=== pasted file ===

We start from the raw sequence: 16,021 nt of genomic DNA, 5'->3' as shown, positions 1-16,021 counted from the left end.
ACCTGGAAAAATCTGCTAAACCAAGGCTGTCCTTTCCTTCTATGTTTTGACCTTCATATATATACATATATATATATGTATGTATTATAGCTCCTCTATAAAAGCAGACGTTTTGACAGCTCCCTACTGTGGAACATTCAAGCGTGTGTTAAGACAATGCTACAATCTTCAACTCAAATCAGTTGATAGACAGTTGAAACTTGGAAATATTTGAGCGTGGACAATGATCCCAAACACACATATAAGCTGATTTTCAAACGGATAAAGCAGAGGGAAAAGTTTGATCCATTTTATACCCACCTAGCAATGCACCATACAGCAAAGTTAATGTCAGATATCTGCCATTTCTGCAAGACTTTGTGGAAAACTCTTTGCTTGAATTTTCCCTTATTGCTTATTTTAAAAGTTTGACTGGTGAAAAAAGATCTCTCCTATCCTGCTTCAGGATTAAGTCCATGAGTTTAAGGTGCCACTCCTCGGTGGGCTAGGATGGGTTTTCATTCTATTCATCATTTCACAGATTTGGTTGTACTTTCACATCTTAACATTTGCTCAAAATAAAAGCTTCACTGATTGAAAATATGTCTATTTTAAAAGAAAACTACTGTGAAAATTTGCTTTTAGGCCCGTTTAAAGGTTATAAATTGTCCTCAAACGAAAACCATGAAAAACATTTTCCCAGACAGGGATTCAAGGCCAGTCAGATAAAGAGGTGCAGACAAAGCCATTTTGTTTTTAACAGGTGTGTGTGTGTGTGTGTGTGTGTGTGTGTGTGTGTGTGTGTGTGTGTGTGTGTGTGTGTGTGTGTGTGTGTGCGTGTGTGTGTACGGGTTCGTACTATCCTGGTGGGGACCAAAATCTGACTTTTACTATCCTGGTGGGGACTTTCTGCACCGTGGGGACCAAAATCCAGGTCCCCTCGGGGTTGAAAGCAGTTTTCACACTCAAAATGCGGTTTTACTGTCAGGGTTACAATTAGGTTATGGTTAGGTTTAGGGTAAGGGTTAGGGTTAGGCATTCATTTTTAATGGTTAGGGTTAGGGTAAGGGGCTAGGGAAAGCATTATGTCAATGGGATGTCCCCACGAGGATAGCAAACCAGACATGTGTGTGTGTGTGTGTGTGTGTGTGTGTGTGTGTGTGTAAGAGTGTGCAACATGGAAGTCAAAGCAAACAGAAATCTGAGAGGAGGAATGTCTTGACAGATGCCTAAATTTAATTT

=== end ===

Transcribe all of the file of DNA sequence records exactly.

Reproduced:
We start from the raw sequence: 16,021 nt of genomic DNA, 5'->3' as shown, positions 1-16,021 counted from the left end.
ACCTGGAAAAATCTGCTAAACCAAGGCTGTCCTTTCCTTCTATGTTTTGACCTTCATATATATACATATATATATATGTATGTATTATAGCTCCTCTATAAAAGCAGACGTTTTGACAGCTCCCTACTGTGGAACATTCAAGCGTGTGTTAAGACAATGCTACAATCTTCAACTCAAATCAGTTGATAGACAGTTGAAACTTGGAAATATTTGAGCGTGGACAATGATCCCAAACACACATATAAGCTGATTTTCAAACGGATAAAGCAGAGGGAAAAGTTTGATCCATTTTATACCCACCTAGCAATGCACCATACAGCAAAGTTAATGTCAGATATCTGCCATTTCTGCAAGACTTTGTGGAAAACTCTTTGCTTGAATTTTCCCTTATTGCTTATTTTAAAAGTTTGACTGGTGAAAAAAGATCTCTCCTATCCTGCTTCAGGATTAAGTCCATGAGTTTAAGGTGCCACTCCTCGGTGGGCTAGGATGGGTTTTCATTCTATTCATCATTTCACAGATTTGGTTGTACTTTCACATCTTAACATTTGCTCAAAATAAAAGCTTCACTGATTGAAAATATGTCTATTTTAAAAGAAAACTACTGTGAAAATTTGCTTTTAGGCCCGTTTAAAGGTTATAAATTGTCCTCAAACGAAAACCATGAAAAACATTTTCCCAGACAGGGATTCAAGGCCAGTCAGATAAAGAGGTGCAGACAAAGCCATTTTGTTTTTAACAGGTGTGTGTGTGTGTGTGTGTGTGTGTGTGTGTGTGTGTGTGTGTGTGTGTGTGTGTGTGTGTGTGTGTGTGTGCGTGTGTGTGTACGGGTTCGTACTATCCTGGTGGGGACCAAAATCTGACTTTTACTATCCTGGTGGGGACTTTCTGCACCGTGGGGACCAAAATCCAGGTCCCCTCGGGGTTGAAAGCAGTTTTCACACTCAAAATGCGGTTTTACTGTCAGGGTTACAATTAGGTTATGGTTAGGTTTAGGGTAAGGGTTAGGGTTAGGCATTCATTTTTAATGGTTAGGGTTAGGGTAAGGGGCTAGGGAAAGCATTATGTCAATGGGATGTCCCCACGAGGATAGCAAACCAGACATGTGTGTGTGTGTGTGTGTGTGTGTGTGTGTGTGTGTGTAAGAGTGTGCAACATGGAAGTCAAAGCAAACAGAAATCTGAGAGGAGGAATGTCTTGACAGATGCCTAAATTTAATTT